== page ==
Regardless of how the shortage happened, the children and adults who rely on ADHD medication will be glad things are getting back to normal. Hopefully it will stay that way.

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  • Civil Rights and the Death of Daniel Corby
    April 5, 2012 Rachel Ehmke

    A four-year-old autistic boy named Daniel Corby died earlier this week after being drowned, allegedly by his mother. While local news in California is covering the tragedy, no major media source has picked up the story, which seems surprising, particularly since it comes so soon after the death of 22-year-old George Hodgins, an autistic man who was murdered by his mother last month.

    The details we have are few. Daniel's mother Patricia has pled not guilty, but earlier she confessed to the murder, telling police she thought Daniel "did not have a life or a future without her."

    We don't know whether Patricia thought that statement somehow justified her action—or just explained what she was thinking or feeling when she did it. And again we don't know whether the police representative who described Patricia as a "stay-at-home mother pushed to the edge" meant to justify the act either.  But we do know that the challenges of parenting don't justify denying a child his civil rights.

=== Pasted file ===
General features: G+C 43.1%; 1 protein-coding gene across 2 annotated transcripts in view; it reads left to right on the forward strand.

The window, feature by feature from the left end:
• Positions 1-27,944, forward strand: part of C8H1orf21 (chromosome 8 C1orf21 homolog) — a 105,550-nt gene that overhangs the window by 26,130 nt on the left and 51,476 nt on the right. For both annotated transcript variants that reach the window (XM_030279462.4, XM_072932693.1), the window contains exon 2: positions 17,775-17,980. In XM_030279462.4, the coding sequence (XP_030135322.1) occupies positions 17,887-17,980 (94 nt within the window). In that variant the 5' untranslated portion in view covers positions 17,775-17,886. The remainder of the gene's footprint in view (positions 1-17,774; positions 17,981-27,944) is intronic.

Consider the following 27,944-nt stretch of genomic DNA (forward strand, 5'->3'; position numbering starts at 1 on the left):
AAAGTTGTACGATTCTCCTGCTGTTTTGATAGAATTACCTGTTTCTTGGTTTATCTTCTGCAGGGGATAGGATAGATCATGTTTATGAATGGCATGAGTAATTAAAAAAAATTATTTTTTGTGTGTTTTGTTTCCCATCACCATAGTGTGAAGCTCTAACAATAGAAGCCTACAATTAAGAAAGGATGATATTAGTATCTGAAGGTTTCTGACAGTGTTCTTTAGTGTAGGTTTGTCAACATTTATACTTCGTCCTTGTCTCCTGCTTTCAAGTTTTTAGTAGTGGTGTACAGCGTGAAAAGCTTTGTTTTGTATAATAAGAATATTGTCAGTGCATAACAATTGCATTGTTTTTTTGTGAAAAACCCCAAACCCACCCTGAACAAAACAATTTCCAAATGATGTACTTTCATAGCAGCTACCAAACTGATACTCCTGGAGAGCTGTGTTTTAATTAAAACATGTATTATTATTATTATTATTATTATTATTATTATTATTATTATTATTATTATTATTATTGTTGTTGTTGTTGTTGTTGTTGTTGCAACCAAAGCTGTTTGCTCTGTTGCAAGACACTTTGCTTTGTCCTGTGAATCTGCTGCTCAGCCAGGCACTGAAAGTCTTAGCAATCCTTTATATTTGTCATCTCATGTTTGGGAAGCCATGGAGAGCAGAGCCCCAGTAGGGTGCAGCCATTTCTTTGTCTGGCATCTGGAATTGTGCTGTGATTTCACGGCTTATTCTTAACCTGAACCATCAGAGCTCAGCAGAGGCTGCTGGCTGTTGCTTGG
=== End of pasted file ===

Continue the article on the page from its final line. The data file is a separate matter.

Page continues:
Self-advocates and parents in the autism community, already wounded by the tendency to blame autism for George Hodgins's murder instead of the person who pulled the trigger, are noting a pattern of misplaced sympathy in the media. Instead of speaking up for the victims, people speculate on how they must have frustrated their caretakers, driving them to murder. Lydia Brown, who blogs Autisic Hoya, notes, "This is the same thing as blaming a woman for her rape because she wore a short skirt or had a low neckline on her shirt."

    April has been dubbed Autism Acceptance Month by many in the autism community who are set on recognizing the humanity and civil rights of people who have autism spectrum disorder. Not blaming Daniel Corby and George Hodgins for their own murders would be a step in the right direction.

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  • Autism Tied to Gene Mutations
    April 5, 2012 Caroline Miller

    In three new studies published yesterday in Nature, researchers at three different institutions identified gene mutations that are tied to autism.